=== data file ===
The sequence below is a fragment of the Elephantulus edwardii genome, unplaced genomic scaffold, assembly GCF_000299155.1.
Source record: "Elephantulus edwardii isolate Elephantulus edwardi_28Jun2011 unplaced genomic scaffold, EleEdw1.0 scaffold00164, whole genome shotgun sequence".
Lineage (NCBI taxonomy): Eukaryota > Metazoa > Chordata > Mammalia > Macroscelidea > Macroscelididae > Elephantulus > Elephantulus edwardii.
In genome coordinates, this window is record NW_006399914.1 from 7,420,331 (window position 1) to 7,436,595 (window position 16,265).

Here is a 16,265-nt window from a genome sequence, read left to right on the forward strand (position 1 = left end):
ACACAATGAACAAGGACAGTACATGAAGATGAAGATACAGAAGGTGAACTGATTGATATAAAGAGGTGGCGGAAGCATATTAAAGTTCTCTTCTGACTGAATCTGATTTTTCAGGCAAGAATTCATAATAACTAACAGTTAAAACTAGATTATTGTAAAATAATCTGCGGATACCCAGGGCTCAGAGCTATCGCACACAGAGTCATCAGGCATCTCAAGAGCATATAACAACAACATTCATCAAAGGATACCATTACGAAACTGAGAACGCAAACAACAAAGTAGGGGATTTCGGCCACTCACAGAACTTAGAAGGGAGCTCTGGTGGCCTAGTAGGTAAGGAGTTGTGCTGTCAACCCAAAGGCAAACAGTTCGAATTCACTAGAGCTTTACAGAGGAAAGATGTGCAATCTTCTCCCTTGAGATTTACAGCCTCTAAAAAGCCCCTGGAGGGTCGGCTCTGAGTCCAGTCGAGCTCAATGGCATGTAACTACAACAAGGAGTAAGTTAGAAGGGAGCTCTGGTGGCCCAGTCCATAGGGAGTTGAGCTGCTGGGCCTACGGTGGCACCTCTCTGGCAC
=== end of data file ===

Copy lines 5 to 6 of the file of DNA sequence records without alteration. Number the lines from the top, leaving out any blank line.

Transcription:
Here is a 16,265-nt window from a genome sequence, read left to right on the forward strand (position 1 = left end):
ACACAATGAACAAGGACAGTACATGAAGATGAAGATACAGAAGGTGAACTGATTGATATAAAGAGGTGGCGGAAGCATATTAAAGTTCTCTTCTGACTGAATCTGATTTTTCAGGCAAGAATTCATAATAACTAACAGTTAAAACTAGATTATTGTAAAATAATCTGCGGATACCCAGGGCTCAGAGCTATCGCACACAGAGTCATCAGGCATCTCAAGAGCATATAACAACAACATTCATCAAAGGATACCATTACGAAACTGAGAACGCAAACAACAAAGTAGGGGATTTCGGCCACTCACAGAACTTAGAAGGGAGCTCTGGTGGCCTAGTAGGTAAGGAGTTGTGCTGTCAACCCAAAGGCAAACAGTTCGAATTCACTAGAGCTTTACAGAGGAAAGATGTGCAATCTTCTCCCTTGAGATTTACAGCCTCTAAAAAGCCCCTGGAGGGTCGGCTCTGAGTCCAGTCGAGCTCAATGGCATGTAACTACAACAAGGAGTAAGTTAGAAGGGAGCTCTGGTGGCCCAGTCCATAGGGAGTTGAGCTGCTGGGCCTACGGTGGCACCTCTCTGGCAC